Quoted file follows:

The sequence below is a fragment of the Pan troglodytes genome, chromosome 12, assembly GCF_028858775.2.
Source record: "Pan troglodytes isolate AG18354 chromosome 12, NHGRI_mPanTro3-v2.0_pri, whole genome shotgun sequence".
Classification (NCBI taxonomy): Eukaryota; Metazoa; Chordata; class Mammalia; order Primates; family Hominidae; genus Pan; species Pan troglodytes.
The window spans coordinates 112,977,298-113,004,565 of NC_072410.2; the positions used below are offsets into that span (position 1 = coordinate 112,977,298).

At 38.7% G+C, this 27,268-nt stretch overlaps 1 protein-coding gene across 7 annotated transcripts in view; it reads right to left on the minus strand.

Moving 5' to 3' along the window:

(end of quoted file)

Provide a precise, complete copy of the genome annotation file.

The sequence below is a fragment of the Pan troglodytes genome, chromosome 12, assembly GCF_028858775.2.
Source record: "Pan troglodytes isolate AG18354 chromosome 12, NHGRI_mPanTro3-v2.0_pri, whole genome shotgun sequence".
Classification (NCBI taxonomy): Eukaryota; Metazoa; Chordata; class Mammalia; order Primates; family Hominidae; genus Pan; species Pan troglodytes.
The window spans coordinates 112,977,298-113,004,565 of NC_072410.2; the positions used below are offsets into that span (position 1 = coordinate 112,977,298).

At 38.7% G+C, this 27,268-nt stretch overlaps 1 protein-coding gene across 7 annotated transcripts in view; it reads right to left on the minus strand.

Moving 5' to 3' along the window: